In comparison to B2C commerce, B2B has been slower to adapt – but is making great headway. Part of the reason that B2B has historically been slower to adopt digital marketing into long-term business strategy is the perceived difference in buying habits between shoppers online, browsing websites in a personal capacity, and purchasing departments and decision-makers within companies. B2B has clung to more traditional modes of marketing for a long time and there is certainly still a place for offline promotion – indeed the growing ubiquity of digital marketing has forced the hand of some contrarian businesses, who actively stick to ‘old-school’ offline channels to stand out – but the B2B landscape is very different today, the key decision-makers are increasingly of the generation that have grown up digitally native, and accept online marketing as a credible source of information, in much the same way that previous generations of decision-makers valued word of mouth recommendations of niche industry publications. Those same shoppers browsing online are the same people taking up executive positions within companies.  

To thrive in today’s competitive trade market, B2B or otherwise, a robust digital marketing plan must be built into the core of the business strategy – it is simply too important to ignore. One facet of digital marketing that B2B businesses are still catching up on is SEO. 

What is SEO? Why is it important? 

SEO, or Search Engine Optimisation, considers the very start of the purchase decision – finding information. Online, this is through search engines – and almost exclusively Google. The goal of SEO is to increase the rank of a website, moving it further to the front of the SERP, or Search Engine Results Page. To see the potential behind SEO investment, Google alone receives 63,000 queries per second, equating to 5.6 billion searches globally per day. Research from search media intelligence agency Joal House shows that search engines account for 93% of all website visits, and businesses that show up on the first page of results receive 92% of consumer traffic. With digital marketing mediums showing no sign of slowing down, the business opportunities behind SEO are clear.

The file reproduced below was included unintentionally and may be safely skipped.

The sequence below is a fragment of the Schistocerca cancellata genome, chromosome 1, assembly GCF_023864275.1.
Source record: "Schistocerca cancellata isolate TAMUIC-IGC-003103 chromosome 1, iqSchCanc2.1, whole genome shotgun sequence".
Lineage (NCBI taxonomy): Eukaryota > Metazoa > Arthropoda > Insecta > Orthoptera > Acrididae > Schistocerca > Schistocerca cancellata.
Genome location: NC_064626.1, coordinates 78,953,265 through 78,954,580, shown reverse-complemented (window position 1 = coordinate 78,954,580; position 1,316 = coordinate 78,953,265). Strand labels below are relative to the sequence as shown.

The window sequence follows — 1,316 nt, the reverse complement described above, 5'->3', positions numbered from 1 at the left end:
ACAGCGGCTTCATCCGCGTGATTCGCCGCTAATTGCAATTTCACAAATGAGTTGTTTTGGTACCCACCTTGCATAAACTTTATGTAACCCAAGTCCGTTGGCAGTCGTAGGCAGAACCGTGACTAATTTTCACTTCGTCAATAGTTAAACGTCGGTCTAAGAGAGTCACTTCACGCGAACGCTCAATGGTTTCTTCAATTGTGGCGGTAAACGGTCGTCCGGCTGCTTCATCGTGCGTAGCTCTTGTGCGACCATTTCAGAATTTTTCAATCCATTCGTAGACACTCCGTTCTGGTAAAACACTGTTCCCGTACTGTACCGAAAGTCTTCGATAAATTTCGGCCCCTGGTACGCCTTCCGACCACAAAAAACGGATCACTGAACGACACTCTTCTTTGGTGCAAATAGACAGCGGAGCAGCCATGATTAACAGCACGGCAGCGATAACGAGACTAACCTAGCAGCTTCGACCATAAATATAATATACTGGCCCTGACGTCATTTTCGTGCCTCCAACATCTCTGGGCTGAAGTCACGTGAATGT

It speaks to one of the core principals of the modern marketing process – go where the customers are. Digital space is prime real estate for businesses because users are there electively and the dialogue can be opened very easily. As yesterdays casual web users become today’s procurement specialists, B2B is finding that digital marketing is awash with important opportunity.